[0139] The target sequence of the nucleic acid may be contiguous, as in FIG. 2, or the two portions of the target sequence may be separated by a third portion which is not complementary to the oligonucleotides on the nanoparticles, as illustrated in FIG. 3. In the latter case, one has the option of using a filler oligonucleotide which is free in solution and which has a sequence complementary to that of this third portion (see FIG. 3). When the filler oligonucleotide hybridizes with the third portion of the nucleic acid, a double-stranded segment is created, thereby altering the average distance between the nanoparticles and, consequently, the color. The system illustrated in FIG. 3 may increase the sensitivity of the detection method.

[0140] Some embodiments of the method of detecting nucleic acid utilize a substrate. By employing a substrate, the detectable change (the signal) can be amplified and the sensitivity of the assay increased.

[0141] Any substrate can be used which allows observation of the detectable change. Suitable substrates include transparent solid surfaces (e.g., glass, quartz, plastics and other polymers), opaque solid surface (e.g., white solid surfaces, such as TLC silica plates, filter paper, glass fiber filters, cellulose nitrate membranes, nylon membranes), and conducting solid surfaces (e.g., indium-tin-oxide (ITO)). The substrate can be any shape or thickness, but generally will be flat and thin. Preferred are transparent substrates such as glass (e.g., glass slides) or plastics (e.g., wells of microtiter plates).

[0142] In one embodiment, oligonucleotides are attached to the substrate. The oligonucleotides can be attached to the substrates as described in, e.g., Chrisey et al., Nucleic Acids Res., 24, 3031-3039 (1996); Chrisey et al., Nucleic Acids Res., 24, 3040-3047 (1996); Mucic et al., Chem. Commun., 555 (1996); Zimmermann and Cox, Nucleic Acids Res., 22, 492 (1994); Bottomley et al., J. Vac. Sci. Technol. A, 10, 591 (1992); and Hegner et al., FEBS Lett., 336, 452 (1993).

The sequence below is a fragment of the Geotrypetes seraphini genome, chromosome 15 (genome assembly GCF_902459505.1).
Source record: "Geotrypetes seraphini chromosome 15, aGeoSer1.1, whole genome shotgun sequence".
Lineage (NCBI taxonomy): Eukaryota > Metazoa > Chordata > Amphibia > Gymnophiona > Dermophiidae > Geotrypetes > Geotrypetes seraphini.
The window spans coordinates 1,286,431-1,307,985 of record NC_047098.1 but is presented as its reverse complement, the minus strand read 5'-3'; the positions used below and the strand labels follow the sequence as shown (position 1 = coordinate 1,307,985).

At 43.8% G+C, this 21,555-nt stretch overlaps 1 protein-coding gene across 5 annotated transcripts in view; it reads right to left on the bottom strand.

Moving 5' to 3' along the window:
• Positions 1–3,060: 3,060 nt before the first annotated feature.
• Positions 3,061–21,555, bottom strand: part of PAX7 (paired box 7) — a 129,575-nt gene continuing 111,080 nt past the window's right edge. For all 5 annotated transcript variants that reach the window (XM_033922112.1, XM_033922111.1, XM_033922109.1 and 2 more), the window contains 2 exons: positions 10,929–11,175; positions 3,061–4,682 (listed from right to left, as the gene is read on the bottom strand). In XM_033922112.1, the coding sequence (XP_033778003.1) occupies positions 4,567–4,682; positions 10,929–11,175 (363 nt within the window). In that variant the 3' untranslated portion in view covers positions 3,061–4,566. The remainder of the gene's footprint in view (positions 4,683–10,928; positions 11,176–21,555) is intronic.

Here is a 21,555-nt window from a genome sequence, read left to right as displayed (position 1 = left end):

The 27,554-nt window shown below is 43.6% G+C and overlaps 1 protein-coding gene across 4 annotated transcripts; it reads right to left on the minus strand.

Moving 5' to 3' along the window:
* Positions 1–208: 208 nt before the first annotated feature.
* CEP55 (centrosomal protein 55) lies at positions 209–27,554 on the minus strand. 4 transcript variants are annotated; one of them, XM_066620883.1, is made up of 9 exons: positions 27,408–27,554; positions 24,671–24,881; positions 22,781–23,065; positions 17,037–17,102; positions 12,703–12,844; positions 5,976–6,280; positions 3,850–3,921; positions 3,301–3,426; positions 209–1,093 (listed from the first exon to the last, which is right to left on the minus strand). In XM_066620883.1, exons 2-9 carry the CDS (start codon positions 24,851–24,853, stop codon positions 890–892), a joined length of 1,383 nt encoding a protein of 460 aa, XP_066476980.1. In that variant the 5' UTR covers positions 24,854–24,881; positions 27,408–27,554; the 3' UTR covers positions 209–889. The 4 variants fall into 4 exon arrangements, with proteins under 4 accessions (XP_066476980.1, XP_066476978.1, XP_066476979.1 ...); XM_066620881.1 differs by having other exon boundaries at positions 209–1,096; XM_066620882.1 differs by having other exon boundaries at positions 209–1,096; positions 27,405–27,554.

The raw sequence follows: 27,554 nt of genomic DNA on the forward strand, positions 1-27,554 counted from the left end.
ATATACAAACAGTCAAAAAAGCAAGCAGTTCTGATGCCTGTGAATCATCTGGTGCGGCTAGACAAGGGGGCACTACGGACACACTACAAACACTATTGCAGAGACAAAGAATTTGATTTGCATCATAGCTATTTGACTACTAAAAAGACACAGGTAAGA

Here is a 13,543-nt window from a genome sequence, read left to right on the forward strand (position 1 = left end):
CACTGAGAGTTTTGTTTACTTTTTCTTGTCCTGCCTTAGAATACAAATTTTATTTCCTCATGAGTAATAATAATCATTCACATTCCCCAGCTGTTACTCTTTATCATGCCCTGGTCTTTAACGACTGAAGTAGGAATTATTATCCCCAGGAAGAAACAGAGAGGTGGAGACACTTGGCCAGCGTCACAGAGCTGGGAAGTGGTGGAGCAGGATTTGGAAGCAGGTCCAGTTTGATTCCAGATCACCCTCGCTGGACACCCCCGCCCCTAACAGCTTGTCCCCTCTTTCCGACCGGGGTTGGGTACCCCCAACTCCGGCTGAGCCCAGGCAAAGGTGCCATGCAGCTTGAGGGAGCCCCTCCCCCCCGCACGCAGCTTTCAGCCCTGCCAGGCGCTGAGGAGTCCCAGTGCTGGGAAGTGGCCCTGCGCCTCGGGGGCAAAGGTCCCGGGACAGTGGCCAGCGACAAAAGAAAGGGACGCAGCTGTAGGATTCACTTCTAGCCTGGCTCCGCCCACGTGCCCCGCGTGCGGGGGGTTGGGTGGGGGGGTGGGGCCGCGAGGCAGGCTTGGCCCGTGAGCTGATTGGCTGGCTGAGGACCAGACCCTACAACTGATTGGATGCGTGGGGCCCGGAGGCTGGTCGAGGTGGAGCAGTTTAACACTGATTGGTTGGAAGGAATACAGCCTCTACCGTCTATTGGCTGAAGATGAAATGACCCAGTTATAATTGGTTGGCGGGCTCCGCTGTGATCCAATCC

[0143] The oligonucleotides attached to the substrate have a sequence complementary to a first portion of the sequence of a nucleic acid to be detected. The nucleic acid is contacted with the substrate under conditions effective to allow hybridization of the oligonucleotides on the substrate with the nucleic acid. In this manner the nucleic acid becomes bound to the substrate. Any unbound nucleic acid is preferably washed from the substrate before adding nanoparticle-oligonucleotide conjugates.

[0144] Next, the nucleic acid bound to the substrate is contacted with a first type of nanoparticles having oligonucleotides attached thereto. The oligonucleotides have a sequence complementary to a second portion of the sequence of the nucleic acid, and the contacting takes place under conditions effective to allow hybridization of the oligonucleotides on the nanoparticles with the nucleic acid. In this manner the first type of nanoparticles become bound to the substrate. After the nanoparticle-oligonucleotide conjugates are bound to the substrate, the substrate is washed to remove any unbound nanoparticle-oligonucleotide conjugates and nucleic acid.